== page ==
You can do the maths assuming that value of the house is equal to X - the costs of the renovation that YOU want to do. It doesn't work like that. My colleague has totally stripped her house down for refurbishment, and the bank valuation was done at that time, ie. when there was no kitchen at all, no bathroom, no boiler etc...She is going to do 20k of refurbishment, but even she was surprised when the value of the house as it was came at only 10K less than the same house that sold all modernised a couple of months ago.
    • nubbins
    • By nubbins 9th Oct 16, 6:11 PM
    • 624 Posts
    • 849 Thanks
    Like others have said if next door bought for 250k in my area it would be worth near on 400k now, not every area has gone up that much but you can have a look at Zoopla and that will give you a very rough idea what they say next doors is worth now. I suspect next doors is worth somewhere near 300k hence the 250k valuation, with a 170-180 offer two words spring to mind and they are hope and bob.

    60k sounds way over for the work listed
    • trailingspouse
    • By trailingspouse 9th Oct 16, 6:12 PM
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    You need to take a few things into account, apart from the basic 'How much it's on the market for' and 'How much the renovations will cost'. Here are some questions - only you know the answers -
    • How much can you actually afford?
    • How would you feel if it sold for, say, 5,000 more than your top offer?
    • Would you be prepared to live in a building site for a while - you don't have to do everything all at once. 60,000 sounds a lot if you were to spend it all at once, but spread over 3 years (that's how long it took us to renovate our Edwardian 4-storey townhouse) it isn't too bad.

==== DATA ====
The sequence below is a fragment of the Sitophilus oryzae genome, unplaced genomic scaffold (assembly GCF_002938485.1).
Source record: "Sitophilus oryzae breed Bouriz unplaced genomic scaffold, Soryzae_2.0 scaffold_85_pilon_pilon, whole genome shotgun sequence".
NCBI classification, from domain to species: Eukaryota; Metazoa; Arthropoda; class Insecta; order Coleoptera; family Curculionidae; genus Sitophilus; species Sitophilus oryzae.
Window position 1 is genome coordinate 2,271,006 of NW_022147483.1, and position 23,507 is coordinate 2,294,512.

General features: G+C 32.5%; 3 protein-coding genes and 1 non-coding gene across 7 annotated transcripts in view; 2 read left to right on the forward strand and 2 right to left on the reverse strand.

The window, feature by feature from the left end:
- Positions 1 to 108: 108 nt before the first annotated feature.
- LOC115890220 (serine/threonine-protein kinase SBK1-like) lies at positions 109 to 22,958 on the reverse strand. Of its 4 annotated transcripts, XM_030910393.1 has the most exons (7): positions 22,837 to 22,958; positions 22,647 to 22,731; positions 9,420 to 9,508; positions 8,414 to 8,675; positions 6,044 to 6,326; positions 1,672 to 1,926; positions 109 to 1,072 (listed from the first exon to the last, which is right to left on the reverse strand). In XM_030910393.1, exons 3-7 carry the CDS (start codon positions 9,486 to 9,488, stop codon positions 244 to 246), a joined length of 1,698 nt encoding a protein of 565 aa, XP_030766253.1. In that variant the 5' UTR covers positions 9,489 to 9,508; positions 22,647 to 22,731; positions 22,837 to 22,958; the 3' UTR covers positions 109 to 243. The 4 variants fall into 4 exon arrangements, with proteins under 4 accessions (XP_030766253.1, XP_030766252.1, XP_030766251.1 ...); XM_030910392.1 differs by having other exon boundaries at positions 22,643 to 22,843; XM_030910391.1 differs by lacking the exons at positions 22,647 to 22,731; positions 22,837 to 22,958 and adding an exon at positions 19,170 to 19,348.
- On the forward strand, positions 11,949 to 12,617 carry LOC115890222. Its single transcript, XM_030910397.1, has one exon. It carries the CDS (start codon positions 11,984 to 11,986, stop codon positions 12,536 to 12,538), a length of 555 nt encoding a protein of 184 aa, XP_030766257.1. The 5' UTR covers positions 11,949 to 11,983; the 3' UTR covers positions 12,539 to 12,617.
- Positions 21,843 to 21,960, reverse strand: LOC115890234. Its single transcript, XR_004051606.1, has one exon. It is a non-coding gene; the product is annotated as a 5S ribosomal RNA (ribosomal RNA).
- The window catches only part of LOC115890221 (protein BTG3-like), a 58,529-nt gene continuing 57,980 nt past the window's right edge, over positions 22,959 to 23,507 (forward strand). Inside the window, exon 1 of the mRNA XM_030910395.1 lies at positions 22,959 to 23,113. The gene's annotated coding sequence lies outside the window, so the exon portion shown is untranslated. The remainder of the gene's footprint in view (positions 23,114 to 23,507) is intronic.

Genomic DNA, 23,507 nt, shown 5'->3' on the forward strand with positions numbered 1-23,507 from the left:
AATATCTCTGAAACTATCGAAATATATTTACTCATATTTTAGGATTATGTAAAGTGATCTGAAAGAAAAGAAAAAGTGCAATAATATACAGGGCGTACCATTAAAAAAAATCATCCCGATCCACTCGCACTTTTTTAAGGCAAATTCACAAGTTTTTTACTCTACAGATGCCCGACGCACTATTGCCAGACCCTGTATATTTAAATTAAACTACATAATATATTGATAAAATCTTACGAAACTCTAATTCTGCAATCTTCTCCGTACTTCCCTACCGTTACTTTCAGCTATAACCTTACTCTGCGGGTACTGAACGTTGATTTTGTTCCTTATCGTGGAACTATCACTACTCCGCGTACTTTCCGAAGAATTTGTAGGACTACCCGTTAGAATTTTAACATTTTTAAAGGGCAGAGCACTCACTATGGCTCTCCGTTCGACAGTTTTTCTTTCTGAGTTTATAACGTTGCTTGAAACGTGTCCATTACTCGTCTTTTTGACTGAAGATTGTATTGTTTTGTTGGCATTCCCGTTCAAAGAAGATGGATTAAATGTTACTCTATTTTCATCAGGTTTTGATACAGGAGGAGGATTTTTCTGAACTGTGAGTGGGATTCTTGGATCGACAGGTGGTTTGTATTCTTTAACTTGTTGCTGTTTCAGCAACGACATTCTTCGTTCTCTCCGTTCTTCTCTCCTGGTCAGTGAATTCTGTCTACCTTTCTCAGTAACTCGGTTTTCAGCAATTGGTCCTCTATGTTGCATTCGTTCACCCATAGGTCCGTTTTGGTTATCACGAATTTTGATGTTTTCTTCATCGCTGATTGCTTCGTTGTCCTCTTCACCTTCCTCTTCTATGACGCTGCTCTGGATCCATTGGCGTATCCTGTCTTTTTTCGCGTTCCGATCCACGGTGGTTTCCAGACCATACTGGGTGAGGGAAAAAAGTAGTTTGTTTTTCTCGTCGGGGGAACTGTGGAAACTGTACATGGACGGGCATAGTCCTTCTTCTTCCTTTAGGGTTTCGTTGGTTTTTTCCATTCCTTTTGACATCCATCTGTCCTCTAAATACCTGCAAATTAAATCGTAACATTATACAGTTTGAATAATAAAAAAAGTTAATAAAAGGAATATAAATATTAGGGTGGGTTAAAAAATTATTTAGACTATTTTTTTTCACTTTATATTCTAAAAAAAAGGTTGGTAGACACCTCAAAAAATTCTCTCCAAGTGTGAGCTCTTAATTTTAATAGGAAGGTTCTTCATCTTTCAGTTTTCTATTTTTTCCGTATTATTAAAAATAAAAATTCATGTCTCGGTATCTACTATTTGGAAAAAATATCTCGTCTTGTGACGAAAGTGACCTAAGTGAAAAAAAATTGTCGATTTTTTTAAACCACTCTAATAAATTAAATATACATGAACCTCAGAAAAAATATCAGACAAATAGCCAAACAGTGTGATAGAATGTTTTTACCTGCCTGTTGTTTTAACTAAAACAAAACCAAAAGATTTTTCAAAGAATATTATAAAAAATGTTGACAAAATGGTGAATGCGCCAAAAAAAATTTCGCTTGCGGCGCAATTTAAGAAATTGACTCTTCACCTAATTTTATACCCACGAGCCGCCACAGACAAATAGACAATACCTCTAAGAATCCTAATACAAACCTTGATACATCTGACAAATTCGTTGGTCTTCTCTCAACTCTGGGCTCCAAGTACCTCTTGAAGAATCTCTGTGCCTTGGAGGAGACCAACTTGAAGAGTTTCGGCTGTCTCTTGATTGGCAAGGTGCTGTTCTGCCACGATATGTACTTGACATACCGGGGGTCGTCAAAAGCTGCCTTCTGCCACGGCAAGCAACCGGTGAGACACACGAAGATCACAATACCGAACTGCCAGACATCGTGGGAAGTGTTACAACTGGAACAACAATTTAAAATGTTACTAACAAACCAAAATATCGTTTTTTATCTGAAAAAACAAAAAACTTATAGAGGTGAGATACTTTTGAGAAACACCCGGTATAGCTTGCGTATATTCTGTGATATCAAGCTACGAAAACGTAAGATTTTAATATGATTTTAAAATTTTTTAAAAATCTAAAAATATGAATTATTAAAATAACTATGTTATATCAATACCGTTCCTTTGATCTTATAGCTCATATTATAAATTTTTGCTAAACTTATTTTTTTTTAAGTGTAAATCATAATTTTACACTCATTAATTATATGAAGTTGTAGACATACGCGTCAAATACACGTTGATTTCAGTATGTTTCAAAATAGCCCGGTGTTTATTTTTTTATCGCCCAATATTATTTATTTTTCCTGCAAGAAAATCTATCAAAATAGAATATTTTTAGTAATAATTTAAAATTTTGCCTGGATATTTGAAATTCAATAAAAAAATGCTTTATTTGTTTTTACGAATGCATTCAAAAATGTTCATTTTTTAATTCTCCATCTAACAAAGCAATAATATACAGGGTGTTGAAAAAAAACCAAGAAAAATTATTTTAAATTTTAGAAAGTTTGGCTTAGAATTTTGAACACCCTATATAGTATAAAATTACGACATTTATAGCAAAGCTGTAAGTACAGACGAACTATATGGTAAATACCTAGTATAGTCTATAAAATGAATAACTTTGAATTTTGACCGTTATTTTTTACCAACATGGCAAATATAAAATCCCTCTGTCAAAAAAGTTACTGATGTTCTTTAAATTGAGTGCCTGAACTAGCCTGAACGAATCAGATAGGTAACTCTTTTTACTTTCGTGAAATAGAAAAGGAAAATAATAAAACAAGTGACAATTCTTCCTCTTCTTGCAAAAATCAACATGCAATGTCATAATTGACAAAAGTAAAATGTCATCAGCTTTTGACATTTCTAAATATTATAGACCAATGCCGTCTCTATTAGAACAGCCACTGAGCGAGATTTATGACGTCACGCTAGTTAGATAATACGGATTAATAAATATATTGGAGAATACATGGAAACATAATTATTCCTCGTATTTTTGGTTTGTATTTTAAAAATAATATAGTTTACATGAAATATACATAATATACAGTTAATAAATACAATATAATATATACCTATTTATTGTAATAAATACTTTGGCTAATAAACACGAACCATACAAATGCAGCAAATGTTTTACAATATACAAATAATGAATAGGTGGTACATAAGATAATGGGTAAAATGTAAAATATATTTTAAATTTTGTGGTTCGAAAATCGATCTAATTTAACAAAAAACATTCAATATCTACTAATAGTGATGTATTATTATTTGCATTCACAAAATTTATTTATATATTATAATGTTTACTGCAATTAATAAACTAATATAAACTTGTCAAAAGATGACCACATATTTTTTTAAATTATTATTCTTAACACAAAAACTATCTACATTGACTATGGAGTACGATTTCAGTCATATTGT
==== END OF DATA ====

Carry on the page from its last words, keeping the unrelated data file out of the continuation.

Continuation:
• How much of the work can you do yourself?
    • How long do you think you're likely to live there? Purchase price + cost of renovation doesn't equal selling price if you're not planning on selling. Having a house that you love is of much more value.
    • seven-day-weekend
    • By seven-day-weekend 9th Oct 16, 7:29 PM
    • 27,562 Posts
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    We offered 10k less than the asking price of 145k on our bungalow as it needed loads of work. The offer was refused...but they did accept 138k.

    A similar bungalow down the road needing just as much work is still for sale at 145k because the vendor will not drop the price, it's been for sale for two years.

    Anyway..I think 180k is too low. I would offer 220k and be prepared to go slightly higher.

    Also, as someone says, some people,like us, actually prefer a doer-upper as you can do it to your own taste and style and there are often original features.. We have kept the original 1930s doors in our bungalow, just painted them instead of the brown varnish that was on them when we bought it.
    Last edited by seven-day-weekend; 09-10-2016 at 7:36 PM.
    To love someone is to learn the song in their heart and to sing it to them when they have forgotten it
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    • getmore4less
    • By getmore4less 9th Oct 16, 9:23 PM
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    As people say an early very low offer could get you locked out keep that so don't stick anything on the table too soon.

    open negotiations with the EA without a price, try to asses where the vendor/EA reality is, use your examples and the work needing doing, you need to get the vendors to make the first move down to close the gap
    • Thrugelmir
    • By Thrugelmir 9th Oct 16, 9:30 PM
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    Speak to the EA. Their job to broker a deal. You may get a better understanding as to why the property is valued as it is.

    Your builder quoted 60k. That includes 10k of VAT you won't recover in terms of increased value in the house.
    A man is rich who lives upon what he has. A man is poor who lives upon what is coming. A prudent man lives within his income, and saves against a rainy day.
    • anselld
    • By anselld 9th Oct 16, 9:48 PM
    • 4,801 Posts
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    Your builder quoted 60k. That includes 10k of VAT you won't recover in terms of increased value in the house.
    Originally posted by Thrugelmir
    ... and upwards of 20k profit by the sound of it.